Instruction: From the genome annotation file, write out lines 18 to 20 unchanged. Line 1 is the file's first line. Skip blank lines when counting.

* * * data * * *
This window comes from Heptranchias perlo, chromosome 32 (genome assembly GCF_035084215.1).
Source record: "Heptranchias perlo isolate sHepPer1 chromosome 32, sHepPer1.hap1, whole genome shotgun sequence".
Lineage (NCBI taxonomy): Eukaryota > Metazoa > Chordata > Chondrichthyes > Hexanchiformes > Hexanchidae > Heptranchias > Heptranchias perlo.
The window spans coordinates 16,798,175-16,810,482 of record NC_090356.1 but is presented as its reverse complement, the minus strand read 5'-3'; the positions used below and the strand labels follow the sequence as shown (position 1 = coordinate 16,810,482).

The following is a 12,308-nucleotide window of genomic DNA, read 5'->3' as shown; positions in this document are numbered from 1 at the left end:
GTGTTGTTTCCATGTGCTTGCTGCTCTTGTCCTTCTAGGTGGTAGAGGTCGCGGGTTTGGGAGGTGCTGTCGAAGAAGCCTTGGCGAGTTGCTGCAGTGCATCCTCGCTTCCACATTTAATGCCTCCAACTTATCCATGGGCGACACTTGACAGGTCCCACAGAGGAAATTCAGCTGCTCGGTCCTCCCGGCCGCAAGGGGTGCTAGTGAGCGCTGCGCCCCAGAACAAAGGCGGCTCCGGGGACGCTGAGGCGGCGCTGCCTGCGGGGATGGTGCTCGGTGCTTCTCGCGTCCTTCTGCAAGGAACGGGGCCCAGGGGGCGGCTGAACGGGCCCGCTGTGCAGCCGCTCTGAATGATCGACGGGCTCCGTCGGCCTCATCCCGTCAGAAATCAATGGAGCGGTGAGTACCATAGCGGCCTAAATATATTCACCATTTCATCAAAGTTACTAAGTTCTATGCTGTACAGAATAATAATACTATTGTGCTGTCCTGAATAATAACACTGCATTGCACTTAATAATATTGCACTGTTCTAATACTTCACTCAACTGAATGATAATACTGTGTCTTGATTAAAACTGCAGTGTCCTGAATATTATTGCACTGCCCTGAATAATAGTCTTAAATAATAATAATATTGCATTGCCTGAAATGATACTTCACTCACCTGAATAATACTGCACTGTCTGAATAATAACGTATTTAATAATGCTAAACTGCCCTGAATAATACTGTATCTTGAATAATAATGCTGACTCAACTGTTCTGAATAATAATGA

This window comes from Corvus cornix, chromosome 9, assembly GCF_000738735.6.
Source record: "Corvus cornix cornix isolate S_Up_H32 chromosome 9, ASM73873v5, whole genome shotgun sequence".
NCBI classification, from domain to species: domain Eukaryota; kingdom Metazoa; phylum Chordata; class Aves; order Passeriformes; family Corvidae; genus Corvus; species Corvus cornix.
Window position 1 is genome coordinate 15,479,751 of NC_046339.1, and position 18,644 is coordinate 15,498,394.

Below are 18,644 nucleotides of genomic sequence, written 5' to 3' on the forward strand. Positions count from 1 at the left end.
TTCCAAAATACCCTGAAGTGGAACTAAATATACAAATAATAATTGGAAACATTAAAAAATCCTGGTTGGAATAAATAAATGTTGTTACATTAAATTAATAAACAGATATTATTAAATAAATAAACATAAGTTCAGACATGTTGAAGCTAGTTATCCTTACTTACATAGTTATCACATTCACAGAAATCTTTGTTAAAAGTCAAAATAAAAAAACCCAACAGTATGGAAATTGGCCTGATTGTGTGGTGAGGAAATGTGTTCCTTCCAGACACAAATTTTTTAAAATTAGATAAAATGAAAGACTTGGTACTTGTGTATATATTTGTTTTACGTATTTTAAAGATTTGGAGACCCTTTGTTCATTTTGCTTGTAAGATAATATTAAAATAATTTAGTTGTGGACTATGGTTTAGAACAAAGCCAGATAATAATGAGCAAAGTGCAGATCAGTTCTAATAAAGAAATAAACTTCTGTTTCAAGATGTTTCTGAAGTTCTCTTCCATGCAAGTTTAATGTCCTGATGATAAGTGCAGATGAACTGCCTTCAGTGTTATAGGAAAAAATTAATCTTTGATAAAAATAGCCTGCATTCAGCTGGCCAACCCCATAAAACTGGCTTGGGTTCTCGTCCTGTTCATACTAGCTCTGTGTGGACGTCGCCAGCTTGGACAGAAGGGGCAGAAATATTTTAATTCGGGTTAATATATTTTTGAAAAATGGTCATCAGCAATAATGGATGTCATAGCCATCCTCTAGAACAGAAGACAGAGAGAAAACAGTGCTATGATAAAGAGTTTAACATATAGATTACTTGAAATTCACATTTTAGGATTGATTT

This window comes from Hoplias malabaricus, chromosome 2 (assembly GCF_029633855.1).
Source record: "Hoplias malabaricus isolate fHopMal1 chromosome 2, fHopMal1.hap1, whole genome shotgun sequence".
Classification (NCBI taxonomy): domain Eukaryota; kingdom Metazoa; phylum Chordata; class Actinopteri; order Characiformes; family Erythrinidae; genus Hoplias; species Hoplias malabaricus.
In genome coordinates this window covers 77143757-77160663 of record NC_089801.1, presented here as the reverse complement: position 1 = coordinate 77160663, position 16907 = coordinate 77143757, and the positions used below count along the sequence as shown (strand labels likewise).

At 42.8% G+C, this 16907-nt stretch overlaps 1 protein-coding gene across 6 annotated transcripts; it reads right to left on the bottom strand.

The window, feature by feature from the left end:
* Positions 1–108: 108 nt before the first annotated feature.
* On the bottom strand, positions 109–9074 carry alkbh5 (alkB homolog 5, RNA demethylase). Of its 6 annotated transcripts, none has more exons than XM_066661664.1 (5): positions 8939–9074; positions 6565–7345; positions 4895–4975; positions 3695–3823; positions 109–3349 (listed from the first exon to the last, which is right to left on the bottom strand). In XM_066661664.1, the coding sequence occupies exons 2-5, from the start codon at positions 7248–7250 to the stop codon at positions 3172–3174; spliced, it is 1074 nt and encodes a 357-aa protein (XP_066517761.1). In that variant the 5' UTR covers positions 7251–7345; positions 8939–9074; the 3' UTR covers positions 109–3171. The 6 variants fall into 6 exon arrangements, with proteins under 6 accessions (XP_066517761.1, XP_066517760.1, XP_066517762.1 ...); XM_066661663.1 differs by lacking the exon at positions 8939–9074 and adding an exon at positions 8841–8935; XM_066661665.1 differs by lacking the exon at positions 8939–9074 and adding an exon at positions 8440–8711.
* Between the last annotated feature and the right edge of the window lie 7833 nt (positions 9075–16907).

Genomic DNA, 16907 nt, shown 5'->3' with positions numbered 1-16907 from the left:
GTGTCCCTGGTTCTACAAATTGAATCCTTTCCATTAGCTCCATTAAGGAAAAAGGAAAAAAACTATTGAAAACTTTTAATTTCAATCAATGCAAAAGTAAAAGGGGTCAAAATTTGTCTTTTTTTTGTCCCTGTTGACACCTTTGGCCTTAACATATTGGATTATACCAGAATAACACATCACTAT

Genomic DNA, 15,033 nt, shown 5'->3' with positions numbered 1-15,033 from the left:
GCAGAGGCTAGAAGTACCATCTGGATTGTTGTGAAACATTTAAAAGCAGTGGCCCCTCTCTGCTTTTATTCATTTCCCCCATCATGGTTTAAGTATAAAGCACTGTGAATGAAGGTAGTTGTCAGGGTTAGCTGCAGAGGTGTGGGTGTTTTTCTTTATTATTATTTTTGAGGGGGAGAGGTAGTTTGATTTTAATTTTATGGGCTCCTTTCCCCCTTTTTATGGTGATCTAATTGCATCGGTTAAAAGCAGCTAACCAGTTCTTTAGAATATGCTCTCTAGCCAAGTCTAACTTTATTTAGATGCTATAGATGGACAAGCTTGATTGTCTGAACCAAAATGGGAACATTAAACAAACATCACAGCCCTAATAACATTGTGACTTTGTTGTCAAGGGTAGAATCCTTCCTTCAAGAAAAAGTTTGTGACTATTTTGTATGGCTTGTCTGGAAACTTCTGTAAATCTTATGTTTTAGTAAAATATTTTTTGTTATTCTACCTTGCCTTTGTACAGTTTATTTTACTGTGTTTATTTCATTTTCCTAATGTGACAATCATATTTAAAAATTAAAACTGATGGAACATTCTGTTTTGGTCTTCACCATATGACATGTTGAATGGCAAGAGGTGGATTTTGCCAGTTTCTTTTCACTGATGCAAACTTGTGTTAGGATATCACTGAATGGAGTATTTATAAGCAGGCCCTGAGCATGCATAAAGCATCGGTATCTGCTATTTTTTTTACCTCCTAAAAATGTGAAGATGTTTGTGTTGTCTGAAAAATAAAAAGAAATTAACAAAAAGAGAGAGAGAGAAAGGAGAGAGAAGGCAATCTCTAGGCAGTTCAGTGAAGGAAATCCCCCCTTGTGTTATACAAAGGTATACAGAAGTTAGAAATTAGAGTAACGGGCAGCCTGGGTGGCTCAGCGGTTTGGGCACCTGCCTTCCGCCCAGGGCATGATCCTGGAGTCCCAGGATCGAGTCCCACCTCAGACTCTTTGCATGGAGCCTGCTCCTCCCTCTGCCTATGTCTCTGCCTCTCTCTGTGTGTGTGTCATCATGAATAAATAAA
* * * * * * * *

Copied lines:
The window, feature by feature from the left end:
* Positions 1–108: 108 nt before the first annotated feature.
* On the bottom strand, positions 109–9074 carry alkbh5 (alkB homolog 5, RNA demethylase). Of its 6 annotated transcripts, none has more exons than XM_066661664.1 (5): positions 8939–9074; positions 6565–7345; positions 4895–4975; positions 3695–3823; positions 109–3349 (listed from the first exon to the last, which is right to left on the bottom strand). In XM_066661664.1, the coding sequence occupies exons 2-5, from the start codon at positions 7248–7250 to the stop codon at positions 3172–3174; spliced, it is 1074 nt and encodes a 357-aa protein (XP_066517761.1). In that variant the 5' UTR covers positions 7251–7345; positions 8939–9074; the 3' UTR covers positions 109–3171. The 6 variants fall into 6 exon arrangements, with proteins under 6 accessions (XP_066517761.1, XP_066517760.1, XP_066517762.1 ...); XM_066661663.1 differs by lacking the exon at positions 8939–9074 and adding an exon at positions 8841–8935; XM_066661665.1 differs by lacking the exon at positions 8939–9074 and adding an exon at positions 8440–8711.